PLANT CELL 25, 2831-2847
   Abstract »    Full Text »    PDF »
LESION SIMULATING DISEASE1, ENHANCED DISEASE SUSCEPTIBILITY1, and PHYTOALEXIN DEFICIENT4 Conditionally Regulate Cellular Signaling Homeostasis, Photosynthesis, Water Use Efficiency, and Seed Yield in Arabidopsis.
W. Wituszynska, I. Slesak, S. Vanderauwera, M. Szechynska-Hebda, A. Kornas, K. Van Der Kelen, P. Muhlenbock, B. Karpinska, S. Mackowski, F. Van Breusegem, et al. (2013)
Plant Physiology 161, 1795-1805
   Abstract »    Full Text »    PDF »
14-3-3 Regulates 1-Aminocyclopropane-1-Carboxylate Synthase Protein Turnover in Arabidopsis.
G. M. Yoon and J. J. Kieber (2013)
PLANT CELL 25, 1016-1028
   Abstract »    Full Text »    PDF »
An Arabidopsis Cell Growth Defect Factor-Related Protein, CRS, Promotes Plant Senescence by Increasing the Production of Hydrogen Peroxide.
M. H. Cui, S. H. Ok, K. S. Yoo, K. W. Jung, S. D. Yoo, and J. S. Shin (2013)
Plant Cell Physiol. 54, 155-167
   Abstract »    Full Text »    PDF »
Distinct regions of the Pseudomonas syringae coiled-coil effector AvrRps4 are required for activation of immunity.
K. H. Sohn, R. K. Hughes, S. J. Piquerez, J. D. G. Jones, and M. J. Banfield (2012)
PNAS 109, 16371-16376
   Abstract »    Full Text »    PDF »
Crystal structure of a Trypanosoma brucei metacaspase.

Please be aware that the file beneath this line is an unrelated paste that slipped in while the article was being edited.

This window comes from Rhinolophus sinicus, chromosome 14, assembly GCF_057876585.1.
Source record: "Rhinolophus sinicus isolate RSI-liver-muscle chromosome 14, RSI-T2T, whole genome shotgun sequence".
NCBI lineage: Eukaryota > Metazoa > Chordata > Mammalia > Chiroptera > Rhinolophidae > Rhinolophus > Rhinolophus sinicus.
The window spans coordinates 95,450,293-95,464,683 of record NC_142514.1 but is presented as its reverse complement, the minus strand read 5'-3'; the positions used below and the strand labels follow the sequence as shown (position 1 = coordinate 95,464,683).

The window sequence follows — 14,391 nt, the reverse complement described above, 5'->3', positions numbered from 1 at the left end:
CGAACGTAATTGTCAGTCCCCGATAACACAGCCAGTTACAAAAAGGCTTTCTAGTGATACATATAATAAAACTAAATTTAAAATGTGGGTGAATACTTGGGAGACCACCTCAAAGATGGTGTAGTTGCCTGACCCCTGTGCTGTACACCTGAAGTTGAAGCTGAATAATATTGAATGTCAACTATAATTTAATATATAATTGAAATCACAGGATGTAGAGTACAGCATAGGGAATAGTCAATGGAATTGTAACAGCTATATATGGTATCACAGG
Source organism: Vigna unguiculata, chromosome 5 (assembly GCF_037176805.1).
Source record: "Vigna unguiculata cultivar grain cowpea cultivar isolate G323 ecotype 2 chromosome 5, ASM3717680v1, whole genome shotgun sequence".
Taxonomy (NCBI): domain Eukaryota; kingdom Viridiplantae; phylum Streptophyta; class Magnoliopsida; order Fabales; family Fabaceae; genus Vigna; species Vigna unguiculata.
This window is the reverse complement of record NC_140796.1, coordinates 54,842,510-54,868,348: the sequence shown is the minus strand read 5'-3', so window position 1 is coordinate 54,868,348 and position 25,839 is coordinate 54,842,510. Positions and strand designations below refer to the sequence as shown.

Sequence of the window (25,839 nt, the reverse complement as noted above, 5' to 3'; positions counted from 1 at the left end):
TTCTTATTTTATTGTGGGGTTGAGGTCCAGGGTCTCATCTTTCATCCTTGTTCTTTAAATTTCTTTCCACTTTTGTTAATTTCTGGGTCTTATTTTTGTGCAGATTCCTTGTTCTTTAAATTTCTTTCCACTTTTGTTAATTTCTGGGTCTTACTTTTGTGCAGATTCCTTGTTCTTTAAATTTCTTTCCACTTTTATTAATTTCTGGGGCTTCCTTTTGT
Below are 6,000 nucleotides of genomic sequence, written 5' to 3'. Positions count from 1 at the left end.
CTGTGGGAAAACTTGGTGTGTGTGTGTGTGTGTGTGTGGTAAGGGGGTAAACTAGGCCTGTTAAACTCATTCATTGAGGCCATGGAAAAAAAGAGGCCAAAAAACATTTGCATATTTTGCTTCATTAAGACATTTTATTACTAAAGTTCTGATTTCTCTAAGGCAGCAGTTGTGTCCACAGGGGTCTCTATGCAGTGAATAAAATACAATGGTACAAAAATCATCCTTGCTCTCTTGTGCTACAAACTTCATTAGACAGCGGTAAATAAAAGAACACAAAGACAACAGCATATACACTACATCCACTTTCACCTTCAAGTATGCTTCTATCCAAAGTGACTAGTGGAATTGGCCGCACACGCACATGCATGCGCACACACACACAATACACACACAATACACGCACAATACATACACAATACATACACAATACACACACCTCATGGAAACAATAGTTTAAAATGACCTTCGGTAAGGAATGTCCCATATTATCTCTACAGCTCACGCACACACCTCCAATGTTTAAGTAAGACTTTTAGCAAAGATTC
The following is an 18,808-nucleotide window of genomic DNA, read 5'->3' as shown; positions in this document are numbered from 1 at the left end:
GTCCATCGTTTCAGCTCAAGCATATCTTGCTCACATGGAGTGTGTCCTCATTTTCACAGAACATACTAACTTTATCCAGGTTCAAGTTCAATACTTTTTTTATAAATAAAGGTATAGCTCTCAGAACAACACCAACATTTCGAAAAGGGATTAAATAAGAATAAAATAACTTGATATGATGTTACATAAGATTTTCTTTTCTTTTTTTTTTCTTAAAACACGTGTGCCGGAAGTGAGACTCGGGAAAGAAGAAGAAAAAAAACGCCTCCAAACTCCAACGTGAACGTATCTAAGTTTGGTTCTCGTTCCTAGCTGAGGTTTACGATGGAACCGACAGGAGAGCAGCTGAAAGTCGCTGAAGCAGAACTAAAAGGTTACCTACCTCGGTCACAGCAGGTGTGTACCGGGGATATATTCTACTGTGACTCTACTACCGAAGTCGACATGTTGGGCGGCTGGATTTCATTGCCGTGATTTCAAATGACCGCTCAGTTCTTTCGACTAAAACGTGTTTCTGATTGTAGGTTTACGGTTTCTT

K. McLuskey, J. Rudolf, W. R. Proto, N. W. Isaacs, G. H. Coombs, C. X. Moss, and J. C. Mottram (2012)
PNAS 109, 7469-7474
   Abstract »    Full Text »    PDF »
Non-apoptotic programmed cell death with paraptotic-like features in bleomycin-treated plant cells is suppressed by inhibition of ATM/ATR pathways or NtE2F overexpression.
O. Smetana, J. Siroky, G. Houlne, Z. Opatrny, and M.-E. Chaboute (2012)
J. Exp. Bot. 63, 2631-2644
   Abstract »    Full Text »    PDF »
NO, ROS, and cell death associated with caspase-like activity increase in stress-induced microspore embryogenesis of barley.
M. Rodriguez-Serrano, I. Barany, D. Prem, M.-J. Coronado, M. C. Risueno, and P. S. Testillano (2012)
J. Exp. Bot. 63, 2007-2024
   Abstract »    Full Text »    PDF »
The MADS29 Transcription Factor Regulates the Degradation of the Nucellus and the Nucellar Projection during Rice Seed Development.
L.-L. Yin and H.-W. Xue (2012)
PLANT CELL 24, 1049-1065
   Abstract »    Full Text »    PDF »
Xylem cell death: emerging understanding of regulation and function.
B. Bollhoner, J. Prestele, and H. Tuominen (2012)
J. Exp. Bot. 63, 1081-1094
   Abstract »    Full Text »    PDF »
Trypanosoma brucei Metacaspase 4 Is a Pseudopeptidase and a Virulence Factor.
W. R. Proto, E. Castanys-Munoz, A. Black, L. Tetley, C. X. Moss, L. Juliano, G. H. Coombs, and J. C. Mottram (2011)
J. Biol. Chem. 286, 39914-39925
   Abstract »    Full Text »    PDF »
Perturbation of Polyamine Catabolism Can Strongly Affect Root Development and Xylem Differentiation.
A. Tisi, R. Federico, S. Moreno, S. Lucretti, P. N. Moschou, K. A. Roubelakis-Angelakis, R. Angelini, and A. Cona (2011)
Plant Physiology 157, 200-215
   Abstract »    Full Text »    PDF »
High-Resolution Temporal Profiling of Transcripts during Arabidopsis Leaf Senescence Reveals a Distinct Chronology of Processes and Regulation.
E. Breeze, E. Harrison, S. McHattie, L. Hughes, R. Hickman, C. Hill, S. Kiddle, Y.-s. Kim, C. A. Penfold, D. Jenkins, et al. (2011)
PLANT CELL 23, 873-894
   Abstract »    Full Text »    PDF »

To Advertise     Find Products

Science Signaling. ISSN 1937-9145 (online), 1945-0877 (print). Pre-2008: Science's STKE. ISSN 1525-8882